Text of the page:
The parietal peritoneum lines the inner aspect of the abdominal wall and thus is innervated by somatic afferent fibers of the ventral rami of the spinal nerves innervating the abdominal musculature. Inflammation or trauma to the parietal peritoneum therefore presents as well-localized pain. The visceral peritoneum, on the other hand, is innervated by visceral afferent fibers carried in the sympathetic and parasympathetic nerves. Pain associated with visceral peritoneum thus is more poorly localized, giving rise to referred pain (see Table 4-12).

Anatomists refer to the peritoneal cavity as a “potential space” because it normally contains only a small amount of serous fluid that lubricates its surface. If excessive fluid collects in this space because of edema (ascites) or hemorrhage, it becomes a “real space.” Many clinicians, however, view the cavity only as a real space because it does contain serous fluid, although they qualify this distinction further when ascites or hemorrhage occurs.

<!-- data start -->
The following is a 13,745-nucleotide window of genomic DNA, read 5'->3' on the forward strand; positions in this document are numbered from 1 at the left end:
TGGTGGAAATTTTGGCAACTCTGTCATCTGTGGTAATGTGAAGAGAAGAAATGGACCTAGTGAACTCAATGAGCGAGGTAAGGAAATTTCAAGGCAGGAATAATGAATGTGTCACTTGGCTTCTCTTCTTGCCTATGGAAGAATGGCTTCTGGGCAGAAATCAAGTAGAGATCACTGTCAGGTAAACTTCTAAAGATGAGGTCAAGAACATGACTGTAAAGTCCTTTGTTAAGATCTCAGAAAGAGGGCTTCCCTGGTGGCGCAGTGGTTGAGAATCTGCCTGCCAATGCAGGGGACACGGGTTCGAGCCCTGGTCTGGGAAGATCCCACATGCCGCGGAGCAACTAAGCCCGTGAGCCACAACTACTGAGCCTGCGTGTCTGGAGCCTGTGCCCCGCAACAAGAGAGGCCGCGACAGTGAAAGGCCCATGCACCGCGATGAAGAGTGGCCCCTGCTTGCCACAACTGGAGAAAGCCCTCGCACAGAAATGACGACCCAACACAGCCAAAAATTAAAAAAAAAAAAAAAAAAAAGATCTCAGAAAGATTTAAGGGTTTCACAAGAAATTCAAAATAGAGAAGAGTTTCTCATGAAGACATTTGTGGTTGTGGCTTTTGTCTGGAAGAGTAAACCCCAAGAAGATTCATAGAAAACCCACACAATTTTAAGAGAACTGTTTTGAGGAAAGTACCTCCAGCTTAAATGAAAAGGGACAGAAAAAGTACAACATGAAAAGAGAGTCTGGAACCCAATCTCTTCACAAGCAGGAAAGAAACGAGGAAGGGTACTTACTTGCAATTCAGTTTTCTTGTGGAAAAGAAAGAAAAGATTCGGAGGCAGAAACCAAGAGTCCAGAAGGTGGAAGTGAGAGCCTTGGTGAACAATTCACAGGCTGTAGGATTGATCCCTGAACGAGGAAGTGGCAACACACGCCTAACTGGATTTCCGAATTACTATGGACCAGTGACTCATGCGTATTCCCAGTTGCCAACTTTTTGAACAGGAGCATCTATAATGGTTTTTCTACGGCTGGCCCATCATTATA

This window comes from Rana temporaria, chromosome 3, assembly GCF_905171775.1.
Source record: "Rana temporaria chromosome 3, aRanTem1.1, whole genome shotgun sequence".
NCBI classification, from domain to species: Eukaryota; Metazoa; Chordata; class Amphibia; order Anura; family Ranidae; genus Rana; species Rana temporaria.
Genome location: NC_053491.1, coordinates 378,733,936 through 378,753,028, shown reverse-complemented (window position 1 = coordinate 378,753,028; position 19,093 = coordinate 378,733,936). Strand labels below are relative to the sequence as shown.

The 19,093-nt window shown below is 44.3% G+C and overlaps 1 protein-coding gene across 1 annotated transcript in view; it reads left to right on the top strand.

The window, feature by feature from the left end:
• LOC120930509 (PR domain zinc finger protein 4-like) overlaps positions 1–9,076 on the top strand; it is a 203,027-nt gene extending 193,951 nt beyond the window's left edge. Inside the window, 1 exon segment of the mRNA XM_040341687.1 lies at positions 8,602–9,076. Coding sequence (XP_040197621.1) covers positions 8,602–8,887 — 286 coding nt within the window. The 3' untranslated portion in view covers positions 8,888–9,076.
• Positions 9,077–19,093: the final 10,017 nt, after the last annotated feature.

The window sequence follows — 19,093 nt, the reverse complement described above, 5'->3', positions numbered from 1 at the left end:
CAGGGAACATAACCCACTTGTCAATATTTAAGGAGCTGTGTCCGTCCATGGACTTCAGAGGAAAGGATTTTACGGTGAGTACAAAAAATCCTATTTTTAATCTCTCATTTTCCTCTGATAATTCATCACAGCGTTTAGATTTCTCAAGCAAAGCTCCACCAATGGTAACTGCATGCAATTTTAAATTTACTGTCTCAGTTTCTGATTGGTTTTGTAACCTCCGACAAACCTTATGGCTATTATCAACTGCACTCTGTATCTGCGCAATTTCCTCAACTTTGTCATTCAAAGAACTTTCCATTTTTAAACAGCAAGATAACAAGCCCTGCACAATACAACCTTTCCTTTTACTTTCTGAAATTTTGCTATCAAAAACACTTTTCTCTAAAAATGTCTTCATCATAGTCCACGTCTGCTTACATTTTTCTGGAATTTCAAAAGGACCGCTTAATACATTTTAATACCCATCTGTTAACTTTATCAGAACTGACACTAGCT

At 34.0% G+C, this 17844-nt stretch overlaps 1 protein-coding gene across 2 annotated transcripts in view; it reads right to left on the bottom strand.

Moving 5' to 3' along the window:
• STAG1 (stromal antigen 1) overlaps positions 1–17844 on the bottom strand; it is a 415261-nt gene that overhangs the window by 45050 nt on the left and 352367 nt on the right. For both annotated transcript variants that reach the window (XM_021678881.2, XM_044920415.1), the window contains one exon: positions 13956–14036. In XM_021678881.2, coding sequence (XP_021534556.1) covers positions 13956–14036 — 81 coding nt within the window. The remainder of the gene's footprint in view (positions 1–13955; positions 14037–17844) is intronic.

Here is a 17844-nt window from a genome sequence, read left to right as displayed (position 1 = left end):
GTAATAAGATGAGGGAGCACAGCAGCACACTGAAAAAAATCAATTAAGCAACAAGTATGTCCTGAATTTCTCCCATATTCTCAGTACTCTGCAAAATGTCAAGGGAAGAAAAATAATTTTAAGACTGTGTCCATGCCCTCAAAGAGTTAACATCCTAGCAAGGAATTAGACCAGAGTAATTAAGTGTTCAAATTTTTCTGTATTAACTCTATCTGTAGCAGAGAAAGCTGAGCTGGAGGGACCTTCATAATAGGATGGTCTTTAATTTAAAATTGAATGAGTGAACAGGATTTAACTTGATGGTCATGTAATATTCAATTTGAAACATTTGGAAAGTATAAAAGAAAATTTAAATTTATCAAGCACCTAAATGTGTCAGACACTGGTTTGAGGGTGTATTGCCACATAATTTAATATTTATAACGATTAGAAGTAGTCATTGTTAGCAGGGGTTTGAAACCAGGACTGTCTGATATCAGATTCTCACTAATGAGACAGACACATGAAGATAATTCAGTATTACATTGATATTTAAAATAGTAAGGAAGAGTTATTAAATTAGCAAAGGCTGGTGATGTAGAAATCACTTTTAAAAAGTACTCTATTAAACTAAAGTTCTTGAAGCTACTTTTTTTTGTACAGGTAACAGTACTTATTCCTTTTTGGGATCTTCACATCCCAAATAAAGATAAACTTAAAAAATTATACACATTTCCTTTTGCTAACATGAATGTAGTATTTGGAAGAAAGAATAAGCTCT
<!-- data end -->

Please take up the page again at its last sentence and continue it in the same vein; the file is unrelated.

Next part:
The abdominopelvic cavity is further subdivided into the following (Figs. 4-11 and 4-12):

In addition to the mesenteries that suspend the bowel, the peritoneal cavity contains a variety of double-layered folds of peritoneum, including the omenta (attached to the stomach) and peritoneal ligaments. These are not “ligaments” in the traditional sense but rather short, distinct mesenteries that connect structures (for which they are named) together or to the abdominal wall (Table 4-6). Some of these structures are shown in Figures 4-11 and 4-12, and we will encounter the others later in the chapter as we describe the abdominal contents.


Mesenteries, Omenta, and Peritoneal Ligaments